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Raids And Roundups, Immigration

Immigration has lately been arresting immigrants without criminal records and without deportation orders. If an undocumented worker is detained, what can one do about it? Various protections in the law exist and we want to call your attention to them. We can help, Call us

If an alien has been in the U.S. for more than 10 years, even though the original entry was without a visa and the alien has immediate relatives who are citizens or permanent residents in the U.S., namely a U.S. spouse, U.S. children especially if they are of school age, or U.S. citizen parents, he/she may apply for permanent residence through adjustment of status. A judge may grant permanent residence on proof by the undocumented person that his/her immediate relative would suffer extremely unusual hardship if the undocumented alien were removed from the U.S. Proof that the alien has been in the U.S. for 10 years, that he/she is a person of good character are also needed.

In deportation proceedings, an undocumented alien may request asylum. Originally a Judge would look askance at an asylum request that hasn’t been made within one year of arrival. However, if there is evidence that there were extenuating circumstances such as lack of knowledge or that the situation in the alien’s country has changed since arrival that would make his/her return to the native country a grave threat the asylum application may proceed. For example if a country is unable to control violence within the country such as the danger of kidnapping if the U.S. citizen children of the undocumented alien were to return to the country, an asylum claim may lie.

Under Section 245 (i) of the Immigration Act, undocumented aliens for whom an alien relative petition has been filed by the U.S. citizen parent, spouse, or child over 21 or for a permanent resident a spouse or children, or for whom a Labor Certification was filed on or before April 30, 2001, an alien may adjust status in the U.S. by paying a fine of 1,000 when the priority date is reached. If the priority date is current, the alien may adjust status in the U.S. If the quota is not yet available a Judge may grant a continuance, especially if the current priority date is not far off.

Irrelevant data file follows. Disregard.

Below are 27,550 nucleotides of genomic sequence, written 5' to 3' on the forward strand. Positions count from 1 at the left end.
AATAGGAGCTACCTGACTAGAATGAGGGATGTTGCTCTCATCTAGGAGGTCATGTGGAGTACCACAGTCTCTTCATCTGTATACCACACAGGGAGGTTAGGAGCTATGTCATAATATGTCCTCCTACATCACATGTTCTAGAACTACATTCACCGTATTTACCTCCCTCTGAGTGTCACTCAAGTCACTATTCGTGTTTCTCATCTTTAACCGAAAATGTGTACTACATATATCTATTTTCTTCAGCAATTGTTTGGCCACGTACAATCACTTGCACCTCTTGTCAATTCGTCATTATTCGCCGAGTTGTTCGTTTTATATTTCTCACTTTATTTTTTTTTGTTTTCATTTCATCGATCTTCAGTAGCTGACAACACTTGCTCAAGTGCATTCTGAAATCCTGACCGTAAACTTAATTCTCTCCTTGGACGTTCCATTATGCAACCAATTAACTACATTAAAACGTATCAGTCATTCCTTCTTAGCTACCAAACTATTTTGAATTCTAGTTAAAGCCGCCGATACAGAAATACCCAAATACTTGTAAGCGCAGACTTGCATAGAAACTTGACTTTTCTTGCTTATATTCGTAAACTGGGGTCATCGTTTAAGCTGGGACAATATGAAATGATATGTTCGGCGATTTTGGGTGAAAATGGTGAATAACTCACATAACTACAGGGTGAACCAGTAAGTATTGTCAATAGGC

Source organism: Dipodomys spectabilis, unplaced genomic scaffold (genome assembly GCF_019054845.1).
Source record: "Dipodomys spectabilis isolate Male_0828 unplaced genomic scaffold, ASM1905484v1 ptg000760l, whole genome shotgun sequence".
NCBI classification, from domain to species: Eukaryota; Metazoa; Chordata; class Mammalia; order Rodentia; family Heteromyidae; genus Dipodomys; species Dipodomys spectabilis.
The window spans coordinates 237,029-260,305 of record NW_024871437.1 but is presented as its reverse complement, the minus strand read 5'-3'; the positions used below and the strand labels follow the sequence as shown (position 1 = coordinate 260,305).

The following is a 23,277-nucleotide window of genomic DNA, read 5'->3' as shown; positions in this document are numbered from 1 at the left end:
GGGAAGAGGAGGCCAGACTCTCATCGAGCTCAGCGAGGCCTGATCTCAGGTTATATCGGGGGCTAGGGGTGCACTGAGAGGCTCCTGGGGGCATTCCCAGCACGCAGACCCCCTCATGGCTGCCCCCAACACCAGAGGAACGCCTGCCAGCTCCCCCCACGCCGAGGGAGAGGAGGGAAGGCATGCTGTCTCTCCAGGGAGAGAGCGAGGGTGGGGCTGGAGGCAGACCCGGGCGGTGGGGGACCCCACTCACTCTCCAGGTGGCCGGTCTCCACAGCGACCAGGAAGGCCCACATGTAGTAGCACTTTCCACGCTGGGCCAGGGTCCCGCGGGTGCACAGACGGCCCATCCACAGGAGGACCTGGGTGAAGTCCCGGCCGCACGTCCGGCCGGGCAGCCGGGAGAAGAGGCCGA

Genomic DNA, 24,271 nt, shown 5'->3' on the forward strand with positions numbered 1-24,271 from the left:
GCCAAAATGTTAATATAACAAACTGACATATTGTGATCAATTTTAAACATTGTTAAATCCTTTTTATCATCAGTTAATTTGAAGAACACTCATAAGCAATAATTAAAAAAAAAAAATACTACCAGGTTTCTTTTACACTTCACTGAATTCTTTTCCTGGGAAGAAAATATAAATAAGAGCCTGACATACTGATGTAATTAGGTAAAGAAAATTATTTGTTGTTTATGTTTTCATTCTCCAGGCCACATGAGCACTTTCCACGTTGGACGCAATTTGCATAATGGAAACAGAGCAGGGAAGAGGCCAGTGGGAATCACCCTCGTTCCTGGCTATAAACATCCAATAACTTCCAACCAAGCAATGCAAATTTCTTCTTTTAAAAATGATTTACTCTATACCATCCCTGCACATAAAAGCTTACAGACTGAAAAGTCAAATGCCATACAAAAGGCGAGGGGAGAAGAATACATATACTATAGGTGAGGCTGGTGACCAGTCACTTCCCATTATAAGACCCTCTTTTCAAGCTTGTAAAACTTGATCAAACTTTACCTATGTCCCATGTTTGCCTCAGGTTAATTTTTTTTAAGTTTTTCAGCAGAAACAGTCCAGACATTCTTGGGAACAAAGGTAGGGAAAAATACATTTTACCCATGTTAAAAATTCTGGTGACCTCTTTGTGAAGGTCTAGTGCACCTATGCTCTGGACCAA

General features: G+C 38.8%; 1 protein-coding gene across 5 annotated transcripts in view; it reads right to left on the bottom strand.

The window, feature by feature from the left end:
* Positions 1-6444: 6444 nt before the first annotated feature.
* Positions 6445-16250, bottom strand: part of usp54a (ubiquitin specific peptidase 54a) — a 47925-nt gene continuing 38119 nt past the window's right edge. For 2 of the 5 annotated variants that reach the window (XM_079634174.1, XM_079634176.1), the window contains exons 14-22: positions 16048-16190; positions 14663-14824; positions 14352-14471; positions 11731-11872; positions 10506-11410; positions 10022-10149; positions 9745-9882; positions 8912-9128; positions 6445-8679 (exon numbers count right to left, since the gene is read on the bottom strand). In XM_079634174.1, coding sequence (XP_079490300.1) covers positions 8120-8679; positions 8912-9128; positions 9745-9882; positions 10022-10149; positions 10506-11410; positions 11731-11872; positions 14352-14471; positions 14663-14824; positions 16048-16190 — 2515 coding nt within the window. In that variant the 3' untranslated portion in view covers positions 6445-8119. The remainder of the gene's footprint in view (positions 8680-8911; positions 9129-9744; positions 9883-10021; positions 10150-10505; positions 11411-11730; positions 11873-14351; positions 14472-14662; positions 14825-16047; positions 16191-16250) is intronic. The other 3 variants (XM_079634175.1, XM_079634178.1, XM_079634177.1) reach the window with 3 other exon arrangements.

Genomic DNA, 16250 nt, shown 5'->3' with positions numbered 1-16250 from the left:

Although this program intended to allow persons who entered the U.S. prior to Jan. 1, 1982 to apply for permanent residence even if they entered illegally or overstayed their authorized stay had expired, a Federal Judge recently ordered the Immigration Service to accept a new application up to Dec. 31, 2009. The stringent requirements of LULAC have been softened by this decision so that proof that the alien had tried to previously register for permanent residence, or was denied permission or INS gave misinformation that he/she was not eligible, will allow this new filing.


A Judge may take into account special circumstances such as medical needs that an undocumented alien may suffer extreme medical consequences if required to leave the U.S. For example, if someone is to be deported and has HIV or is on dialysis and the treatment is not available in the alien’s country, the Judge may take cognizance of this and grant indefinite deferred departure.

Persons in removal proceedings are entitled to due process that is available to all persons regardless of whether they are in the U.S. lawfully, unlawfully, temporarily or permanently. Indefinite detention is unconstitutional beyond 6 months of incarceration. Since Immigration has been prosecuting unlawful entrants, raids and round-ups raise 5th amendment rights on the grounds that motions to suppress evidence may be a viable defense. If the Immigration Service were to pick someone up on the streets because an officer had a “hunch” the person was illegal, due process would allow a Motion to Suppress because the officer lacked a reasonable suspicion. A motion would be permitted to dismiss the removal proceedings as a violation of the 5th Amendment.

INS’ rampant raids and round-ups may also result in suppression of the evidence where there are egregious violations of our precedents and considerations of fundamental fairness. For example if INS merely thought someone’s name was foreign sounding and therefore arrested the person, suppression would be warranted under the Fourth Amendment as well as the Fifth Amendment.

If you need help or advise, call us at (212)944-9420

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